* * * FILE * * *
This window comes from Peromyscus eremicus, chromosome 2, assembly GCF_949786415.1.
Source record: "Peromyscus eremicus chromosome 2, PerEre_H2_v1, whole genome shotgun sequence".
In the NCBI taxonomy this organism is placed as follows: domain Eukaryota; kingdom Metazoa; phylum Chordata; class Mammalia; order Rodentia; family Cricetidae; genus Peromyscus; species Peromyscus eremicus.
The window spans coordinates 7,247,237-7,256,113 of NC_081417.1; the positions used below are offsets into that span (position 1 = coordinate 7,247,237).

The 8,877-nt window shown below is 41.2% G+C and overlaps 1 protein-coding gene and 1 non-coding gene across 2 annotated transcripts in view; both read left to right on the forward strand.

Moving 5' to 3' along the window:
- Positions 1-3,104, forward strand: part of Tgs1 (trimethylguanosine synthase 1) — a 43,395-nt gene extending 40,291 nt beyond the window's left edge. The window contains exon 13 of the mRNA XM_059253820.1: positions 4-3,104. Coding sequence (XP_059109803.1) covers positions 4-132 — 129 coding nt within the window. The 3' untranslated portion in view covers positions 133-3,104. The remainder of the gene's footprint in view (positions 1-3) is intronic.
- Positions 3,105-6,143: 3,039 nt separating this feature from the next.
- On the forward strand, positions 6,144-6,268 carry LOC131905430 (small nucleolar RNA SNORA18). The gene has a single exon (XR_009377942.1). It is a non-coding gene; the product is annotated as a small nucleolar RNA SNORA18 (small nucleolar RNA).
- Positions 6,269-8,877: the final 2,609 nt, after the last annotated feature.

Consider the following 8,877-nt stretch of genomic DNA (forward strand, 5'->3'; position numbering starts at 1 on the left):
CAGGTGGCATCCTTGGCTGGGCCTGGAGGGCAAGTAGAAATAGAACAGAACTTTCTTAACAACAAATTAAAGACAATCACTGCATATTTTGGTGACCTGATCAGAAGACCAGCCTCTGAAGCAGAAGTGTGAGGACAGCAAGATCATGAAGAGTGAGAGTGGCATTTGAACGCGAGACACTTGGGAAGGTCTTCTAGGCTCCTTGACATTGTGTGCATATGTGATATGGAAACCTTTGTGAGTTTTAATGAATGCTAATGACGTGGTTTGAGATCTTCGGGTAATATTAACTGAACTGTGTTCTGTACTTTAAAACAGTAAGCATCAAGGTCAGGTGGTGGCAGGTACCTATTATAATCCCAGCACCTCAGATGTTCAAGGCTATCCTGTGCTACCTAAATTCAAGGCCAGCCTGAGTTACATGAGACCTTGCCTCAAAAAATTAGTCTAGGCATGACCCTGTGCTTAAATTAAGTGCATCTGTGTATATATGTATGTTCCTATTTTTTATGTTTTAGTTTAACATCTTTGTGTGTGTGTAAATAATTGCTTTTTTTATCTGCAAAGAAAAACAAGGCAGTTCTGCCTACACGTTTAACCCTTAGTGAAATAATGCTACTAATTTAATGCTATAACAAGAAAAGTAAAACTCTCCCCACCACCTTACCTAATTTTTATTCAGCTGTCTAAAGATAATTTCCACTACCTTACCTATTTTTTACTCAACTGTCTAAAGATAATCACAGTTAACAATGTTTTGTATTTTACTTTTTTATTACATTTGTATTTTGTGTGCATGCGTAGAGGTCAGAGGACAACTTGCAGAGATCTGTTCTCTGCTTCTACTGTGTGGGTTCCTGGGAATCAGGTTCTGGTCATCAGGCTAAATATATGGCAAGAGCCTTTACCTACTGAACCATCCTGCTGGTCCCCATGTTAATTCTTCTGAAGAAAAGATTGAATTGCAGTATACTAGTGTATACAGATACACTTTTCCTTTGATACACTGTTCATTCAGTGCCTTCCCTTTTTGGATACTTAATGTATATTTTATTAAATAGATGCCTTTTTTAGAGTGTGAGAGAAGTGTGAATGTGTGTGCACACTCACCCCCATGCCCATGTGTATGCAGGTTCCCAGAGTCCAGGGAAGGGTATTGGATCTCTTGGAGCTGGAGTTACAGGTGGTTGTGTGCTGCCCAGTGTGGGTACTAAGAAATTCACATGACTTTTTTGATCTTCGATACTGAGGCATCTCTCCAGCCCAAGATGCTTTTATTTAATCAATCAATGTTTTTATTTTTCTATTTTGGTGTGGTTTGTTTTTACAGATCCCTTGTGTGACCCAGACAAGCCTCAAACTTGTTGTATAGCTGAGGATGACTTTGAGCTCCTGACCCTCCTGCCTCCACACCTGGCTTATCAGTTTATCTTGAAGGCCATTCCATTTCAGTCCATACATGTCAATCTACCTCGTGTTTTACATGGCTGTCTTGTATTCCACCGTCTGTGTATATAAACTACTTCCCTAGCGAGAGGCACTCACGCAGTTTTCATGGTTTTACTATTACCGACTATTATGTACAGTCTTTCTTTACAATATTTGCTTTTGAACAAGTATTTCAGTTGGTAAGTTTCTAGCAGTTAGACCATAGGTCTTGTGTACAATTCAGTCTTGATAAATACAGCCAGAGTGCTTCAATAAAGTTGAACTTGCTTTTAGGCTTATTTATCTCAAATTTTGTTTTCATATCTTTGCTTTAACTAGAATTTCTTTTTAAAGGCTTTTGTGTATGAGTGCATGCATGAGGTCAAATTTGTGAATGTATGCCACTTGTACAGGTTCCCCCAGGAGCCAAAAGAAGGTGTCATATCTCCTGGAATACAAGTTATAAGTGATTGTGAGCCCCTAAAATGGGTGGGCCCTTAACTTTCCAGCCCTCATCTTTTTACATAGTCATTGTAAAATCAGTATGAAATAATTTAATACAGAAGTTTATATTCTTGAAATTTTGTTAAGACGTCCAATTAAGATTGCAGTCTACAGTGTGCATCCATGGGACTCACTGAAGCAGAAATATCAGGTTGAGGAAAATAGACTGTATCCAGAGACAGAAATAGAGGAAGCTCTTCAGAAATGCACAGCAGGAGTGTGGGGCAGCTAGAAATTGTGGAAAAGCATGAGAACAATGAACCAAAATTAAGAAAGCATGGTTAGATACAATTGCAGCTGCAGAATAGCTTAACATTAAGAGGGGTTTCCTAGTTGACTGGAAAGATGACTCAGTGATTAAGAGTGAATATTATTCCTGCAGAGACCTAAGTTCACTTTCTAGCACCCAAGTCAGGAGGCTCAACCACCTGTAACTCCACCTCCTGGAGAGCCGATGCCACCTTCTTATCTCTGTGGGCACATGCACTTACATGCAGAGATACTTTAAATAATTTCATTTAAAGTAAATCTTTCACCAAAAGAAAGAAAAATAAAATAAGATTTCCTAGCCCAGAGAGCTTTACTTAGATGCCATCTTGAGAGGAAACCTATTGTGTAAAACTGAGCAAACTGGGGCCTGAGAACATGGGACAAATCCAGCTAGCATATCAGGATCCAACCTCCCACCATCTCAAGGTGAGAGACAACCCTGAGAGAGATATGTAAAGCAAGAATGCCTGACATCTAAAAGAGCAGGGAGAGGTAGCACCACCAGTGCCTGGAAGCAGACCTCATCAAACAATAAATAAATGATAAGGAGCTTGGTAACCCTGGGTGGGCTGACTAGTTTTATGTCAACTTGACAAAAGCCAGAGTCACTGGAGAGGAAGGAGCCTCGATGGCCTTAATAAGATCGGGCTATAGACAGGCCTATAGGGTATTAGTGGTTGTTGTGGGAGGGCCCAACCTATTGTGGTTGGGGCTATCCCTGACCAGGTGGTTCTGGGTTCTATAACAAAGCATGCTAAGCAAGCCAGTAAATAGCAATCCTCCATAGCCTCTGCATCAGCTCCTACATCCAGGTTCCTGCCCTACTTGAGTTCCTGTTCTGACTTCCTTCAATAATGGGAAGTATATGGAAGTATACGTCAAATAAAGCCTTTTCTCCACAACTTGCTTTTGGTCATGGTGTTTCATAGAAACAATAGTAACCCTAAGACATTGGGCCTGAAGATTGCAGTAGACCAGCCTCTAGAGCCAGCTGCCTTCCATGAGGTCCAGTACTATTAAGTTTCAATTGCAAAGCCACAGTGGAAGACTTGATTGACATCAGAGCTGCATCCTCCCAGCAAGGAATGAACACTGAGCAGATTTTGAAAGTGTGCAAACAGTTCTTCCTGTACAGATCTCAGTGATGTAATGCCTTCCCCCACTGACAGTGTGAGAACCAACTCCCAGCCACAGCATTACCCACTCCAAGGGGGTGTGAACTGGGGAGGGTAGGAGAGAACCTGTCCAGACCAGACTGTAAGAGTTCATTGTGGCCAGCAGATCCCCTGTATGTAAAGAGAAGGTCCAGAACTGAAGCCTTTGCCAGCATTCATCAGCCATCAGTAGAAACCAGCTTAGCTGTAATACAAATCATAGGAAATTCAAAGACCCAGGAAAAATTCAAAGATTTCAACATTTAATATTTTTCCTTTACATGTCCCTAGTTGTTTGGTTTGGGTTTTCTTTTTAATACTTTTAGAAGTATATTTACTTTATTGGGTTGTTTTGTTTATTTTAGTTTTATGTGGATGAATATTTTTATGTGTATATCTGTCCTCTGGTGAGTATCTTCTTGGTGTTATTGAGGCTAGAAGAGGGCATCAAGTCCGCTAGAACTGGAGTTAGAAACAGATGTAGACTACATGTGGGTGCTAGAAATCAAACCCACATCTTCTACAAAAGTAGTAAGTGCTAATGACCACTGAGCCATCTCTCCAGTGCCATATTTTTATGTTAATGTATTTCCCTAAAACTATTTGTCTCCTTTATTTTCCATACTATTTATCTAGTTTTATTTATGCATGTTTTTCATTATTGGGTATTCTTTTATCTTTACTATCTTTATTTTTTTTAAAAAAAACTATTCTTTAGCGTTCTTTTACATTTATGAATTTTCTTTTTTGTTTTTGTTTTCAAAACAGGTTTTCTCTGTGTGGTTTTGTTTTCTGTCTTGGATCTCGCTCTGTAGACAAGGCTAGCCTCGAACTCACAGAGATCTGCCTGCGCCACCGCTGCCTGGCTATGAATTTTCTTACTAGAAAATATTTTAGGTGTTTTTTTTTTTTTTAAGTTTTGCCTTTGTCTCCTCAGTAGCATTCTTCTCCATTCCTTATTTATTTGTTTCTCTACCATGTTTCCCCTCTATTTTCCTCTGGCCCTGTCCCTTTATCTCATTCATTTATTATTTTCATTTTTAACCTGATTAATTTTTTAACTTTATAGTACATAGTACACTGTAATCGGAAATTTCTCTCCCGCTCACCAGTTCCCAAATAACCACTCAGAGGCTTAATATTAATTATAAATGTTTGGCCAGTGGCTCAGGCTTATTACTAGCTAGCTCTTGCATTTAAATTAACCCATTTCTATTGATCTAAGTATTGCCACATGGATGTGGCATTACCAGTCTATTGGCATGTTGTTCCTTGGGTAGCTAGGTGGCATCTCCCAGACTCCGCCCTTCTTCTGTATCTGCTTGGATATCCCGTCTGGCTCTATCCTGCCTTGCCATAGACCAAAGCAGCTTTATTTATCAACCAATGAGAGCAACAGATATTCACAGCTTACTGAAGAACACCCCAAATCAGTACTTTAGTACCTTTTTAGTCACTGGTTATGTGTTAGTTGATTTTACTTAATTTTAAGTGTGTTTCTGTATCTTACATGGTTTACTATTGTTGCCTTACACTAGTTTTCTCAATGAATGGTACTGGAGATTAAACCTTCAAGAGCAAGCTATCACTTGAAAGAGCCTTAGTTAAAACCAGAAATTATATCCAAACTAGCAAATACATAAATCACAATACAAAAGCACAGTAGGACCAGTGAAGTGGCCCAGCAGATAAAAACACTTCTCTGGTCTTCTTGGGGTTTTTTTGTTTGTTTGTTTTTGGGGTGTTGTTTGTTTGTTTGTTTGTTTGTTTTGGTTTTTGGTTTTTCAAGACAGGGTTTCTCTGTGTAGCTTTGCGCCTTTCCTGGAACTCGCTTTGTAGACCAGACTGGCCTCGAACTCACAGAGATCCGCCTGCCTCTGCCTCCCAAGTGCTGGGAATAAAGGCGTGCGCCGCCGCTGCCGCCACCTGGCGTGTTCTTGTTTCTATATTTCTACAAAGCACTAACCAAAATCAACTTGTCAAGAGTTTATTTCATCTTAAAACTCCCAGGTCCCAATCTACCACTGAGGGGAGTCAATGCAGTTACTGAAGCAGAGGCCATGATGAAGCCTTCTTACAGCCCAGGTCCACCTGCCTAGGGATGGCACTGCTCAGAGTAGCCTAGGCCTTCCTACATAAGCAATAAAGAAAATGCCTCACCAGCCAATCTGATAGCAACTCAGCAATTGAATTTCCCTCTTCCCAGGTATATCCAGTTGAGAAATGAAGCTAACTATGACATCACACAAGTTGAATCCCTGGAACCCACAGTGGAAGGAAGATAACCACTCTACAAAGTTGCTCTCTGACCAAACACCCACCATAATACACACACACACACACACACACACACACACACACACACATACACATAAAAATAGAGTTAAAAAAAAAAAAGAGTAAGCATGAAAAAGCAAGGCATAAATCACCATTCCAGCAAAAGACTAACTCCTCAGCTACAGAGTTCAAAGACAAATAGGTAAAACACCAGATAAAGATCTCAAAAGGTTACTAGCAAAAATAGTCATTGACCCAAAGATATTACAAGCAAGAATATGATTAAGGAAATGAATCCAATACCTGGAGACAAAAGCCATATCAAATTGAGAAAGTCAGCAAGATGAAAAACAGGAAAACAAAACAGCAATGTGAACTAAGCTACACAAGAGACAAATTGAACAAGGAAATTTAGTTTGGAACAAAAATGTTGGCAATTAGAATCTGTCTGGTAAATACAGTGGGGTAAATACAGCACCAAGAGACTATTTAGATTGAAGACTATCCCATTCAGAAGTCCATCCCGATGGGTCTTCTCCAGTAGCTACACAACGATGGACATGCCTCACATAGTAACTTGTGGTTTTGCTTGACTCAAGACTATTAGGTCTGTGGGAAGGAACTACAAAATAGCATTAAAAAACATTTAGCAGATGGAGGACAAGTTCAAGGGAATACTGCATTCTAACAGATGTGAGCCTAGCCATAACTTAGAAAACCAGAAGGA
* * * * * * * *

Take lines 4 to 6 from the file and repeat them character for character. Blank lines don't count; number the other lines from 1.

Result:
The window spans coordinates 7,247,237-7,256,113 of NC_081417.1; the positions used below are offsets into that span (position 1 = coordinate 7,247,237).

The 8,877-nt window shown below is 41.2% G+C and overlaps 1 protein-coding gene and 1 non-coding gene across 2 annotated transcripts in view; both read left to right on the forward strand.

Moving 5' to 3' along the window: